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Disability campaigners promise ‘autumn of discontent’

Disability campaigners promise ‘autumn of discontent’

Anton McNulty


Disability campaigners have promised they will not lie down in the face of cutbacks to their services and have warned government TDs they will experience an ‘autumn of discontent’ if the proposed €130 million health-budget cuts are introduced.
Cuts to be made to the health budget for the remainder of the year will see some 600,000 home-help hours being cut, while €10 million will be cut through a reduction in personal-assistant hours for people with disabilities.
The reduction in personal-assistant hours has angered disability campaigners, who feel they have been unfairly targeted because they are not protected under the Croke Park agreement. Michael Corbett, a Newport-based member of the Disability Federation of Ireland (DFI), said one third of the personal-assistant budget was being cut, which he says ‘flies in the face’ of HSE policy to integrating people with disabilities into the community.
He told The Mayo News that since the news of the cuts has been made public, the DFI has been organising campaigns to oppose them. The organisation will also be calling on government TDs in Mayo to use their influence to contest the cuts.
“ The only reason they [Department of Health] are doing it is because they can and the reason they can is because the people affected are the most vulnerable. They cannot blame ‘the Troika’ when they continue to pay consultants €200,000 a year and way over the odds for drugs. The Troika didn’t tell them to pick on the disabled and elderly, and I don’t think they will like how the government are going about it.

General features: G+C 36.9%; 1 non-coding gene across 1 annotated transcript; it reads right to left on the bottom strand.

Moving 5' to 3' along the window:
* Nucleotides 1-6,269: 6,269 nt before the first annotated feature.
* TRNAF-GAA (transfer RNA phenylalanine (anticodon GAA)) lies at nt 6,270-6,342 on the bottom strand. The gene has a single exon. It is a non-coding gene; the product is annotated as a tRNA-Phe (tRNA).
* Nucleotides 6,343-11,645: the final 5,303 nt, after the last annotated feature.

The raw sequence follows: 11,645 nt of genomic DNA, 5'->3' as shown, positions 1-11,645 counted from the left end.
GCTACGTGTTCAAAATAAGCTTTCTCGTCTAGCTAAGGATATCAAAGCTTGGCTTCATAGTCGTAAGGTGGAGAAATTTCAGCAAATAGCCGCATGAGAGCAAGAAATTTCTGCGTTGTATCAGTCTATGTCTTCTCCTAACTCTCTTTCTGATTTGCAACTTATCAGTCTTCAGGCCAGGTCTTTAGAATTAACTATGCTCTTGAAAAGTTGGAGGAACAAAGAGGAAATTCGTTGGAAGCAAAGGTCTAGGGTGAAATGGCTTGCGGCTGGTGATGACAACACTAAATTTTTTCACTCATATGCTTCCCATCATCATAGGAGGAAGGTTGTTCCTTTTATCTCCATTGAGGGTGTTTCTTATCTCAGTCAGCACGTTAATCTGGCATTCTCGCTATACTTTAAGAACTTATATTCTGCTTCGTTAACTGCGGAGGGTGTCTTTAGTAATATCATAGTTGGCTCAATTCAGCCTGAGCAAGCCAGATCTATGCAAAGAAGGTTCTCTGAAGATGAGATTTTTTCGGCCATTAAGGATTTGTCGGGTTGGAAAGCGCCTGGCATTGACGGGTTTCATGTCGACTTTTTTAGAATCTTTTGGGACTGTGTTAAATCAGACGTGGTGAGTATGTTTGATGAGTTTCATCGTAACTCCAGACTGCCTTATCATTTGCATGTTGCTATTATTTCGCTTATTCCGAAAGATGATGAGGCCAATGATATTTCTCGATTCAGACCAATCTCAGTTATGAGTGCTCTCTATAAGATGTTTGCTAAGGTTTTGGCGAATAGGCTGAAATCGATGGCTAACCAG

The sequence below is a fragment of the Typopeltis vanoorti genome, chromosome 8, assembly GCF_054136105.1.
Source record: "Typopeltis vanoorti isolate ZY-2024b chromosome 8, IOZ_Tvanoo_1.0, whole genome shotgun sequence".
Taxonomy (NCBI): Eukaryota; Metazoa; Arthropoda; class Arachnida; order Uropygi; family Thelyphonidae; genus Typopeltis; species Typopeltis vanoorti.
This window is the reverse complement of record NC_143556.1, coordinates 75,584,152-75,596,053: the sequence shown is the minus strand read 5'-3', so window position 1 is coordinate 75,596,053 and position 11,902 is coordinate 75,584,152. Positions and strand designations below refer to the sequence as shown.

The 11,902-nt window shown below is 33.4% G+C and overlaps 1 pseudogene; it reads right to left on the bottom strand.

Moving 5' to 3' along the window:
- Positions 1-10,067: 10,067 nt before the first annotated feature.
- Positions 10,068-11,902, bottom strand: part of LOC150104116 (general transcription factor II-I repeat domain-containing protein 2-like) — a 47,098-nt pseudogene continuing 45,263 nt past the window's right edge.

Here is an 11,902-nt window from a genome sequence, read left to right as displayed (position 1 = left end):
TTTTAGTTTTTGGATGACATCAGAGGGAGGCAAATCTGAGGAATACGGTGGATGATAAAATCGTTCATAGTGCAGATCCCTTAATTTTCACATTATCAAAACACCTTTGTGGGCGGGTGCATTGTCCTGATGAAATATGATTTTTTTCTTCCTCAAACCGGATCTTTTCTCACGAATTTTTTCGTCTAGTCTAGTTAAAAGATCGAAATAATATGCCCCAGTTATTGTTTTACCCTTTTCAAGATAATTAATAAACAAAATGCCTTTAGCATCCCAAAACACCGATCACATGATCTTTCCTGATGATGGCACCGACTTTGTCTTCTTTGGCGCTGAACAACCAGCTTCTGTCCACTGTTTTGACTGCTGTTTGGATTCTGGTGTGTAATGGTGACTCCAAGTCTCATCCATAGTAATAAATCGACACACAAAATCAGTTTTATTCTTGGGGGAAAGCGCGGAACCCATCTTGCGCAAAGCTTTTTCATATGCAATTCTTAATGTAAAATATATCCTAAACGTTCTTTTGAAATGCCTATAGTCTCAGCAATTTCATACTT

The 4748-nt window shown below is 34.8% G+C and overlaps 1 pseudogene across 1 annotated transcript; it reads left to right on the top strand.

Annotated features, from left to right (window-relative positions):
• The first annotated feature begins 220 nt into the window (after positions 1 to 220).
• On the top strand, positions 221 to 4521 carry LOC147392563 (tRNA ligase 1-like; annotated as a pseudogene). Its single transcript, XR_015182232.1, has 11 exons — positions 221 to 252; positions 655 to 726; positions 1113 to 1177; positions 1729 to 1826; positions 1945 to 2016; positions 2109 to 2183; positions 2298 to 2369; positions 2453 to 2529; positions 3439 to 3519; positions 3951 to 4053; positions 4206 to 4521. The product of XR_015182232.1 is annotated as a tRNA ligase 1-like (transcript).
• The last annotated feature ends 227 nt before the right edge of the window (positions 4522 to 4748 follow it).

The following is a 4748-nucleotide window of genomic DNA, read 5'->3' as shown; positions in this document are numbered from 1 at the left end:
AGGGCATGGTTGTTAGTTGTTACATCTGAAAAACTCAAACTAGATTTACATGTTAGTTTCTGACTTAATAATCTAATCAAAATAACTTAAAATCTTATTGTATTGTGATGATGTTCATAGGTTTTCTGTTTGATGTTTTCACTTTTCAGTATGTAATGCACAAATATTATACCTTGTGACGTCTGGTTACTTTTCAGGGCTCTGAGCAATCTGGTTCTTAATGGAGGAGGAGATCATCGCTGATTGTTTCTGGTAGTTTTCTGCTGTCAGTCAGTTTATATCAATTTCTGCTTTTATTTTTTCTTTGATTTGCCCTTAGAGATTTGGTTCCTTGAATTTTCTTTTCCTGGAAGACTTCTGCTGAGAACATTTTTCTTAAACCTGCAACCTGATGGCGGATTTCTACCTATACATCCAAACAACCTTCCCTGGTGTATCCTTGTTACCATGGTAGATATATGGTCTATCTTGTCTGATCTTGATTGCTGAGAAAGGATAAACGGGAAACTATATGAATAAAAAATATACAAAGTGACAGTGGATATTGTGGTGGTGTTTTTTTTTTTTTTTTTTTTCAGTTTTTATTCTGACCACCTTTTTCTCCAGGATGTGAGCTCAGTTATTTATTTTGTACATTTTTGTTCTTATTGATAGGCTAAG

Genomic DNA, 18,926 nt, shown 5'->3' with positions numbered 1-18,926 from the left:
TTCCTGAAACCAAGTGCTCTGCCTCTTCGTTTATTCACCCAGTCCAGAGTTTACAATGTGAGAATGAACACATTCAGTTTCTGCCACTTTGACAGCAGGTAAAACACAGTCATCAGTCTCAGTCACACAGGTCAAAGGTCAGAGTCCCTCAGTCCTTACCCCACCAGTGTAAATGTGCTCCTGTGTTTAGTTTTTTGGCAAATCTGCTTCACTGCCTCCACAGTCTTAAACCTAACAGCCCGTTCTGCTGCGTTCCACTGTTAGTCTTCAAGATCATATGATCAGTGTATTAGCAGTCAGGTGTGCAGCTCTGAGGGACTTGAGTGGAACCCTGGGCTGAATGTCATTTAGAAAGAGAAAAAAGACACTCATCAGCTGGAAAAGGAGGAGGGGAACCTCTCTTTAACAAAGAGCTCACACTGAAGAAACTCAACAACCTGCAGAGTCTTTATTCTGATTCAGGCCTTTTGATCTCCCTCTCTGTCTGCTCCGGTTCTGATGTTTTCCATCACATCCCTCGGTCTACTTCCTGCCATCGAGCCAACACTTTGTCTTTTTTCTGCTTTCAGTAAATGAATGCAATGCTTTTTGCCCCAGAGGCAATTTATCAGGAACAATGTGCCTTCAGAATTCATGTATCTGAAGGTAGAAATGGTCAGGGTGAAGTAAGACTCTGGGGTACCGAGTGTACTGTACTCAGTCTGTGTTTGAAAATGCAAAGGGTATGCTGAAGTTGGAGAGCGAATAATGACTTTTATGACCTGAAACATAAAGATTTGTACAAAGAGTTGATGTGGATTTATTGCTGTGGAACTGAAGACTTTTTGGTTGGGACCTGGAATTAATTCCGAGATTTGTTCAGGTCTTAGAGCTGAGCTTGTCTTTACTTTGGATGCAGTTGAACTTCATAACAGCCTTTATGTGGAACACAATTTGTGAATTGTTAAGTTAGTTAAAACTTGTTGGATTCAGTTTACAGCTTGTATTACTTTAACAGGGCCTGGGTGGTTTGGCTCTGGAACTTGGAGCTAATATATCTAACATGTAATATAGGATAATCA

“We will be demonstrating in Dublin this week outside the Dáil, and we will continue for as long as necessary. This will be an autumn of serious discontent. We will camp outside the Taoiseach’s office and picket the other local government TDs if these cuts are not turned around. We have fought for years for these services … We will not be taking this lightly and the government needs to be aware of this,” he warned.

Ring at Paralympics ‘galling’

The Paralympic Games in London has helped put people with disabilities and their achievements to the fore recently. On Saturday night, Minister of State for Tourism and Sport Michael Ring travelled to the games to present a gold medal to Ireland’s Jason Smyth.
In light of the current cuts backs in the sector, Mr Corbett said this image was ‘galling’. He said it would have been impossible for many of the Olympians to get to the games without the services that are now due to be cut.
“Michael Ring went to London to hang a medal around an athlete’s neck while his Government plans to make these cuts. I feel at best this was very insensitive, and at worst smacks of hypocrisy. In fairness, Michael Ring has been very supportive of our causes through the years. He now needs to put pressure on [Minister for Health James] Reilly,” he said.
Mr Corbett explained that the loss of a personal assistant will have a major impact on people with disabilities and their families and he feels will result in older people being hospitalised more.
“I live by myself and am independent, and I also use my personal assistant for work. I can’t do without it. It will be difficult for older people to do without one, and I know that they keep people out of hospital. I have no doubt that people will miss taking their medication, get infections and end up in hospital. What they save now will cost more money in the future.”

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